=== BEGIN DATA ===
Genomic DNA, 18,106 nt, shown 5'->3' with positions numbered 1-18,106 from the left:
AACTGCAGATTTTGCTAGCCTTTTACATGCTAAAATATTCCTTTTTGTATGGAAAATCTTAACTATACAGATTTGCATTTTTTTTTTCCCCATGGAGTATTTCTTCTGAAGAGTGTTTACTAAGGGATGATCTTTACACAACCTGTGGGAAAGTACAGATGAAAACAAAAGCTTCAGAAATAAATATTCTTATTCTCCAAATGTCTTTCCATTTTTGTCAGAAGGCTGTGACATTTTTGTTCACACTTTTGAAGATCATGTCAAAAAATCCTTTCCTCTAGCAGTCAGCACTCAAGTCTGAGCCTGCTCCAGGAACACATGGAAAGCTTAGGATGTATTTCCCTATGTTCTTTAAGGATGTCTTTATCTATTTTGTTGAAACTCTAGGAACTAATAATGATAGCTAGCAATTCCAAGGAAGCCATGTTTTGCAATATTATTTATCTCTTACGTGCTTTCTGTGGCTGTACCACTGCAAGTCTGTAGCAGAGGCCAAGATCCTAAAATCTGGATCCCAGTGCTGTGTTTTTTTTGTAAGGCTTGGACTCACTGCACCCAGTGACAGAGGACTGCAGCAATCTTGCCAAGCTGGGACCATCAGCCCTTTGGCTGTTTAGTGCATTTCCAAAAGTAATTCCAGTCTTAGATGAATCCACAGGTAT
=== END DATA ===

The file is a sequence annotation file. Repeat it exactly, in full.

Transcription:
Genomic DNA, 18,106 nt, shown 5'->3' with positions numbered 1-18,106 from the left:
AACTGCAGATTTTGCTAGCCTTTTACATGCTAAAATATTCCTTTTTGTATGGAAAATCTTAACTATACAGATTTGCATTTTTTTTTTCCCCATGGAGTATTTCTTCTGAAGAGTGTTTACTAAGGGATGATCTTTACACAACCTGTGGGAAAGTACAGATGAAAACAAAAGCTTCAGAAATAAATATTCTTATTCTCCAAATGTCTTTCCATTTTTGTCAGAAGGCTGTGACATTTTTGTTCACACTTTTGAAGATCATGTCAAAAAATCCTTTCCTCTAGCAGTCAGCACTCAAGTCTGAGCCTGCTCCAGGAACACATGGAAAGCTTAGGATGTATTTCCCTATGTTCTTTAAGGATGTCTTTATCTATTTTGTTGAAACTCTAGGAACTAATAATGATAGCTAGCAATTCCAAGGAAGCCATGTTTTGCAATATTATTTATCTCTTACGTGCTTTCTGTGGCTGTACCACTGCAAGTCTGTAGCAGAGGCCAAGATCCTAAAATCTGGATCCCAGTGCTGTGTTTTTTTTGTAAGGCTTGGACTCACTGCACCCAGTGACAGAGGACTGCAGCAATCTTGCCAAGCTGGGACCATCAGCCCTTTGGCTGTTTAGTGCATTTCCAAAAGTAATTCCAGTCTTAGATGAATCCACAGGTAT